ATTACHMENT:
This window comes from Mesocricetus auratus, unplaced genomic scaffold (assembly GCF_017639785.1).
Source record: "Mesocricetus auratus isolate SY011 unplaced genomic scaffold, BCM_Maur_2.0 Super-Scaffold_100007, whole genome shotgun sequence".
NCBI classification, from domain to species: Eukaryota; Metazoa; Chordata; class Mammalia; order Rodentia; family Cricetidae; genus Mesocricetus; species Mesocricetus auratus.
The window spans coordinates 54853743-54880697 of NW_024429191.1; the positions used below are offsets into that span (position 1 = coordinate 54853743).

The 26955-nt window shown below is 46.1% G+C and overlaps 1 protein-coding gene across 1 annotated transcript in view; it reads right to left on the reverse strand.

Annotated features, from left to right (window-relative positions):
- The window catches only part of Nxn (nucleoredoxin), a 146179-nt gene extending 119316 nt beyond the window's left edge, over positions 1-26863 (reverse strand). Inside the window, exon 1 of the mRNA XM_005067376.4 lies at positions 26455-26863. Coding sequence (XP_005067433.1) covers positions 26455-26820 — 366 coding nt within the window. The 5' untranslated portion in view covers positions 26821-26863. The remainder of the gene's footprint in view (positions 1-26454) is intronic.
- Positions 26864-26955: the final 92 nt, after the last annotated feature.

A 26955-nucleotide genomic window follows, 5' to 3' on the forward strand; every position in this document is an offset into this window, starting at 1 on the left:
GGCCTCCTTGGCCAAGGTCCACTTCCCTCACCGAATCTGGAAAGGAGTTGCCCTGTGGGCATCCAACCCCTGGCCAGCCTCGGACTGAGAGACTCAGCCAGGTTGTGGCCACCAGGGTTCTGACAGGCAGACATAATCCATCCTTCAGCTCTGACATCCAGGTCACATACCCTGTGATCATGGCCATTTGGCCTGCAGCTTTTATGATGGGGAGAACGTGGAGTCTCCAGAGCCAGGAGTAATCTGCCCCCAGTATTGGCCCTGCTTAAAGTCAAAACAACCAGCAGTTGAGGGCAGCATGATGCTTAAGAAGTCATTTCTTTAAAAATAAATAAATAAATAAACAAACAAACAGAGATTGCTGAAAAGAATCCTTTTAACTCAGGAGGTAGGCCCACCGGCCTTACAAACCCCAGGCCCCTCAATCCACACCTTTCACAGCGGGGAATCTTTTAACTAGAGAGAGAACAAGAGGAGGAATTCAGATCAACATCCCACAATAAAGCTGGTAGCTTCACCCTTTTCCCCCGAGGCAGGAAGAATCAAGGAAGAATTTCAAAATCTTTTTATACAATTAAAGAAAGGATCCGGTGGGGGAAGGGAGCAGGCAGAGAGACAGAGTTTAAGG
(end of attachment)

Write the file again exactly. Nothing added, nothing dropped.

This window comes from Mesocricetus auratus, unplaced genomic scaffold (assembly GCF_017639785.1).
Source record: "Mesocricetus auratus isolate SY011 unplaced genomic scaffold, BCM_Maur_2.0 Super-Scaffold_100007, whole genome shotgun sequence".
NCBI classification, from domain to species: Eukaryota; Metazoa; Chordata; class Mammalia; order Rodentia; family Cricetidae; genus Mesocricetus; species Mesocricetus auratus.
The window spans coordinates 54853743-54880697 of NW_024429191.1; the positions used below are offsets into that span (position 1 = coordinate 54853743).

The 26955-nt window shown below is 46.1% G+C and overlaps 1 protein-coding gene across 1 annotated transcript in view; it reads right to left on the reverse strand.

Annotated features, from left to right (window-relative positions):
- The window catches only part of Nxn (nucleoredoxin), a 146179-nt gene extending 119316 nt beyond the window's left edge, over positions 1-26863 (reverse strand). Inside the window, exon 1 of the mRNA XM_005067376.4 lies at positions 26455-26863. Coding sequence (XP_005067433.1) covers positions 26455-26820 — 366 coding nt within the window. The 5' untranslated portion in view covers positions 26821-26863. The remainder of the gene's footprint in view (positions 1-26454) is intronic.
- Positions 26864-26955: the final 92 nt, after the last annotated feature.

A 26955-nucleotide genomic window follows, 5' to 3' on the forward strand; every position in this document is an offset into this window, starting at 1 on the left:
GGCCTCCTTGGCCAAGGTCCACTTCCCTCACCGAATCTGGAAAGGAGTTGCCCTGTGGGCATCCAACCCCTGGCCAGCCTCGGACTGAGAGACTCAGCCAGGTTGTGGCCACCAGGGTTCTGACAGGCAGACATAATCCATCCTTCAGCTCTGACATCCAGGTCACATACCCTGTGATCATGGCCATTTGGCCTGCAGCTTTTATGATGGGGAGAACGTGGAGTCTCCAGAGCCAGGAGTAATCTGCCCCCAGTATTGGCCCTGCTTAAAGTCAAAACAACCAGCAGTTGAGGGCAGCATGATGCTTAAGAAGTCATTTCTTTAAAAATAAATAAATAAATAAACAAACAAACAGAGATTGCTGAAAAGAATCCTTTTAACTCAGGAGGTAGGCCCACCGGCCTTACAAACCCCAGGCCCCTCAATCCACACCTTTCACAGCGGGGAATCTTTTAACTAGAGAGAGAACAAGAGGAGGAATTCAGATCAACATCCCACAATAAAGCTGGTAGCTTCACCCTTTTCCCCCGAGGCAGGAAGAATCAAGGAAGAATTTCAAAATCTTTTTATACAATTAAAGAAAGGATCCGGTGGGGGAAGGGAGCAGGCAGAGAGACAGAGTTTAAGG